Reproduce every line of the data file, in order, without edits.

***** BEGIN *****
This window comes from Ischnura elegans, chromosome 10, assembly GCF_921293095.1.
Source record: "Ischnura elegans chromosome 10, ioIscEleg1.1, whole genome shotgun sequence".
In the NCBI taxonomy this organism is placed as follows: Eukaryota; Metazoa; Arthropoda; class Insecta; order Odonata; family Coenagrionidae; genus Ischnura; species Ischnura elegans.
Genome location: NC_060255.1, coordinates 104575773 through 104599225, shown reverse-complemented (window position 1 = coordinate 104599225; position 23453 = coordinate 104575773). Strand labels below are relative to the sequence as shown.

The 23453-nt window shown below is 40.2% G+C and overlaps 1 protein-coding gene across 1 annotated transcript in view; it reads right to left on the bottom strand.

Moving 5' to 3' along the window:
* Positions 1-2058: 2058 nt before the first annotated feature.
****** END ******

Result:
This window comes from Ischnura elegans, chromosome 10, assembly GCF_921293095.1.
Source record: "Ischnura elegans chromosome 10, ioIscEleg1.1, whole genome shotgun sequence".
In the NCBI taxonomy this organism is placed as follows: Eukaryota; Metazoa; Arthropoda; class Insecta; order Odonata; family Coenagrionidae; genus Ischnura; species Ischnura elegans.
Genome location: NC_060255.1, coordinates 104575773 through 104599225, shown reverse-complemented (window position 1 = coordinate 104599225; position 23453 = coordinate 104575773). Strand labels below are relative to the sequence as shown.

The 23453-nt window shown below is 40.2% G+C and overlaps 1 protein-coding gene across 1 annotated transcript in view; it reads right to left on the bottom strand.

Moving 5' to 3' along the window:
* Positions 1-2058: 2058 nt before the first annotated feature.